“That militates against aggressive long side trading,” McCarthy said.

Oil prices fall on demand concerns as coronavirus cases rise

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Reuters
KEY POINTS
  • U.S. West Texas Intermediate (WTI) crude futures dropped 2.1%, or 80 cents, to $37.16 a barrel at 0138 GMT, adding to a loss of 42 cents on Wednesday.
  • Brent crude futures fell 1.5%, or 61 cents, to $40.10 a barrel. The benchmark contract declined 25 cents on Wednesday.
A kayaker passes in front of an offshore oil platform in the Guanabara Bay in Niteroi, Brazil, Saturday, Feb. 1, 2020.
A kayaker passes in front of an offshore oil platform in the Guanabara Bay in Niteroi, Brazil, Saturday, Feb. 1, 2020.
Dado Galdieri | Bloomberg | Getty Images

Oil prices fell around 2% on Thursday as a spike in new coronavirus cases in China and the United States renewed fears that people would stay home, stalling a recovery in fuel demand even as lockdowns ease.

U.S. West Texas Intermediate (WTI) crude futures dropped 2.1%, or 80 cents, to $37.16 a barrel at 0138 GMT, adding to a loss of 42 cents on Wednesday.

Brent crude futures fell 1.5%, or 61 cents, to $40.10 a barrel. The benchmark contract declined 25 cents on Wednesday.

Worries about fuel demand rose after a surge in coronavirus cases led Beijing to cancel flights and shut schools and several U.S. states, including Texas, Florida and California, reported sharp increases in new cases.

A rise in U.S. crude stockpiles to a record high for a second week in a row also weighed on sentiment, even though U.S. government data showed inventories of gasoline and distillate, which include diesel and heating oil, fell.

“People are concerned about the coronavirus resurging in China and crude stockpiles rising,” said Lachlan Shaw, head of commodity research at National Australia Bank.

While prices dipped, they are likely to remain in the $35 to $40 band they have been trading in so far in June, with the Organization of the Petroleum Exporting Countries and its allies, a grouping called OPEC+, mostly sticking to promised supply cuts, U.S. shale producers holding back output, and fuel demand gradually improving, analysts said.

OPEC+ compliance with crude production cut commitments in May was 87%, two OPEC+ sources said on Wednesday.

However OPEC warned in a monthly report the market would remain in surplus in the second half of 2020 even as demand improves, as it now expects supply from outside the group to be about 300,000 barrels per day higher than earlier thought.

“OPEC’s dour assessment” added to negative sentiment, ANZ said in a note.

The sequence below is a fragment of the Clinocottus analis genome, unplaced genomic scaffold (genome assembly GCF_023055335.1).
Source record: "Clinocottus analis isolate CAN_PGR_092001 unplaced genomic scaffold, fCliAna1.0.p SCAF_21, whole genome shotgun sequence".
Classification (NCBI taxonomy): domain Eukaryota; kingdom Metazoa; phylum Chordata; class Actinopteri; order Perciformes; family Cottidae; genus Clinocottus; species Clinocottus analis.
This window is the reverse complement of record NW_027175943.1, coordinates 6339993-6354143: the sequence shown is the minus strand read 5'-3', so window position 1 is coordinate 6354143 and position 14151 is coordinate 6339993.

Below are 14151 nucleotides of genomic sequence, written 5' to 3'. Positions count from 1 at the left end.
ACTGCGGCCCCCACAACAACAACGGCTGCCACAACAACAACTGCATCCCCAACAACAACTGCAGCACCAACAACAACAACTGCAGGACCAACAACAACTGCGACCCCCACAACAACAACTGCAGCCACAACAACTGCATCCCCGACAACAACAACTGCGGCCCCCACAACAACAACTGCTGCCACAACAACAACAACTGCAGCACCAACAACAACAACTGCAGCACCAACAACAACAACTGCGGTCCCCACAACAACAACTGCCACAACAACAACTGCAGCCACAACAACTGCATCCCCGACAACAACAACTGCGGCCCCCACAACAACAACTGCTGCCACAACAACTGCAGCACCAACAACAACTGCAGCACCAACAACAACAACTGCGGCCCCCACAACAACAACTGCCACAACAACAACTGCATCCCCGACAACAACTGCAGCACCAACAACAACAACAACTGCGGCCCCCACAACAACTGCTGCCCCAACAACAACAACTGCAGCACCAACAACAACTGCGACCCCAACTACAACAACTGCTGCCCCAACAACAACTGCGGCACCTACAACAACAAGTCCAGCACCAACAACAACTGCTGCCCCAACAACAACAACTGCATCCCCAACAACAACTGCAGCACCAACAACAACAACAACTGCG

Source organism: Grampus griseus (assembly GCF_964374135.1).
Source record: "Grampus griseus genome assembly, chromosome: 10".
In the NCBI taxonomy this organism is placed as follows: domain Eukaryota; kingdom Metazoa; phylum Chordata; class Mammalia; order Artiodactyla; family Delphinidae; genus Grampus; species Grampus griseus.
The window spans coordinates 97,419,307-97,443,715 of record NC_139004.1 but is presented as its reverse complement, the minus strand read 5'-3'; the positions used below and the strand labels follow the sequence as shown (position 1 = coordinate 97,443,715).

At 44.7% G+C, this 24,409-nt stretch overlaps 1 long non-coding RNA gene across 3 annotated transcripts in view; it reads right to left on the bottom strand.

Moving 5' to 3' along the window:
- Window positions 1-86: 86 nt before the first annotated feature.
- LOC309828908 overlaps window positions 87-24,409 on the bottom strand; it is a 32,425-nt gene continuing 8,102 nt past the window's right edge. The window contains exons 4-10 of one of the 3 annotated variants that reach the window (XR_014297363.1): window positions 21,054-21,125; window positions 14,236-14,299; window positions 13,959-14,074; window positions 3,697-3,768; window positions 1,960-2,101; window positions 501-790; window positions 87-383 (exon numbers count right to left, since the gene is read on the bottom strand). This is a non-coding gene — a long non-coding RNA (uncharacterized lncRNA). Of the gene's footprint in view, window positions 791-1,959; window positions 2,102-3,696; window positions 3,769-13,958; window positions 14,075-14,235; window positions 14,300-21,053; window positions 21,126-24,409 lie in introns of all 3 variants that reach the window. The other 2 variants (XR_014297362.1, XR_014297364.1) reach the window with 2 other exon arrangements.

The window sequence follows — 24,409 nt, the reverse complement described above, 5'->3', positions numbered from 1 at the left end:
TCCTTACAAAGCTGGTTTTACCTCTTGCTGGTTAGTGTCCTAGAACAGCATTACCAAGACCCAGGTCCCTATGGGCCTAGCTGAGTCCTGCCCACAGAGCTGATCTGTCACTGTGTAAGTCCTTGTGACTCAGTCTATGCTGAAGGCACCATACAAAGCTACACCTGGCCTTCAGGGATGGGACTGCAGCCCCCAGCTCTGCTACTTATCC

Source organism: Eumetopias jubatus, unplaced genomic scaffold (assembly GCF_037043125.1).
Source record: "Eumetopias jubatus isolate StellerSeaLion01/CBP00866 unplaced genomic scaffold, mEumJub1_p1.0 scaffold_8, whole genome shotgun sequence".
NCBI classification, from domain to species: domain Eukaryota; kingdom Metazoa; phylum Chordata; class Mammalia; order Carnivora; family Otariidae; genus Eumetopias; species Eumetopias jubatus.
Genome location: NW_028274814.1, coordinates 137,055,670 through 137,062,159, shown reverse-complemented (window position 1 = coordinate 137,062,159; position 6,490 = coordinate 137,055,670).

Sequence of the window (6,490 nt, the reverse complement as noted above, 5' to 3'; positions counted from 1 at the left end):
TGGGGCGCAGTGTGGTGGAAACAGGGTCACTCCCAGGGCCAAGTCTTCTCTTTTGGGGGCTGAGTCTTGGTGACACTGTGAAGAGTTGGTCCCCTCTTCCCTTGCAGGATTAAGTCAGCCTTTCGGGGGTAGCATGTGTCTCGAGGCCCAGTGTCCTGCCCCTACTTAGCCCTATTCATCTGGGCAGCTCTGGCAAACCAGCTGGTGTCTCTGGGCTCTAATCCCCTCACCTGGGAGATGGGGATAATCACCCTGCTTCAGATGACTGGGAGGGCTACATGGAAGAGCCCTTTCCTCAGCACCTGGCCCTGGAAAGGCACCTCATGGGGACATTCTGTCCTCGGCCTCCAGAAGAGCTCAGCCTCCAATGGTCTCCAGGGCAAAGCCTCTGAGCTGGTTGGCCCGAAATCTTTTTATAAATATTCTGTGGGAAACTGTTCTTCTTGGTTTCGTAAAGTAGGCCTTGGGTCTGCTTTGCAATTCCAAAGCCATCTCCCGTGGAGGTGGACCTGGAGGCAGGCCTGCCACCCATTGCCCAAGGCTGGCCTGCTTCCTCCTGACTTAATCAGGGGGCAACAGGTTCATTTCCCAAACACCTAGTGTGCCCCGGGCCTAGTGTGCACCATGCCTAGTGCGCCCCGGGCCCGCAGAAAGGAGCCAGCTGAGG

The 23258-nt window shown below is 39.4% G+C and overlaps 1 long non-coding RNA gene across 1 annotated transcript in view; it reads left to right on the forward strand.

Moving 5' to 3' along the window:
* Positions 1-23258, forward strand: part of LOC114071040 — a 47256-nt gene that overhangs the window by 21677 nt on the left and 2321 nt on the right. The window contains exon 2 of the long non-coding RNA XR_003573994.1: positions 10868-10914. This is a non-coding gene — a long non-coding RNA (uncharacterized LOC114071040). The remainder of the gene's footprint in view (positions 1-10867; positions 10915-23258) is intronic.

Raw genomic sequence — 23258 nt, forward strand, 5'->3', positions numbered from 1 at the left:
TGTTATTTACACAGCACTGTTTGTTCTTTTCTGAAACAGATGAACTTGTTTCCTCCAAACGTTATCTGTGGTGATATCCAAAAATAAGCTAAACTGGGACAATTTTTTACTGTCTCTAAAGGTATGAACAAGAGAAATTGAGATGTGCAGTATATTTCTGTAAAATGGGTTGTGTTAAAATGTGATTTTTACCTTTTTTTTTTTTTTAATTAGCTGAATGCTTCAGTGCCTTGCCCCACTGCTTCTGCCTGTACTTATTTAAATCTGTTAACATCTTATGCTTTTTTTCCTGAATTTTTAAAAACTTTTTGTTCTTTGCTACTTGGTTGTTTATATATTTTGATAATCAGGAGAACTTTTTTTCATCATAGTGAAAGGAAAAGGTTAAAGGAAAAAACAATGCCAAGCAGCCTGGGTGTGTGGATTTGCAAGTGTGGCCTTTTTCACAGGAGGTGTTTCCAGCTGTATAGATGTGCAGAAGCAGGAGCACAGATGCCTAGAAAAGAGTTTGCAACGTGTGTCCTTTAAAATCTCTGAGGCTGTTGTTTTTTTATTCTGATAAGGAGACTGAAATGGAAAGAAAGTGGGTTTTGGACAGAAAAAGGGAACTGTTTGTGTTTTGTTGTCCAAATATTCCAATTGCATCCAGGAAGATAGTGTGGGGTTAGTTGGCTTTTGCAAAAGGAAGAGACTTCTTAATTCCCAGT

Oil slumps as U.S. crude stocks build amid virus resurgence fears

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Reuters
KEY POINTS
  • Brent crude futures were down 89 cents, or 2.2%, at $40.07 a barrel as of 0348 GMT.
  • U.S. West Texas Intermediate (WTI) futures fell $1.13, or 2.9%, to $37.25 a barrel.
An offshore oil platform is seen with a tanker in the distance on April 20, 2020 in Huntington Beach, California.
An offshore oil platform is seen with a tanker in the distance on April 20, 2020 in Huntington Beach, California.
Michael Heiman | Getty Images

Oil prices fell on Wednesday as data showed an increase in U.S. crude and fuel inventories, raising the prospect of oversupply as a potential second wave of the coronavirus pandemic threatened to halt any recovery of demand.

Brent crude futures were down 89 cents, or 2.2%, at $40.07 a barrel as of 0348 GMT, and U.S. West Texas Intermediate (WTI) futures fell $1.13, or 2.9%, to $37.25 a barrel.

Both benchmarks rose more than 3% on Tuesday, after the International Energy Agency (IEA) raised its 2020 oil demand forecast to 91.7 million barrels per day (bpd) and U.S. retail sales posted a record jump in May.

The rise in U.S. crude and fuel inventories, however, stoked concerns about a surplus and pressured oil prices, as the number of coronavirus infections surpassed 8 million globally and several U.S. states saw their case numbers spike.

“API data showed a build in crude inventories, and rising new coronavirus cases in the United States and China have dampened expectations of improving fuel demand in the world’s top two oil consumers,” said Kim Kwang-rae, commodity analyst at Samsung Futures in Seoul.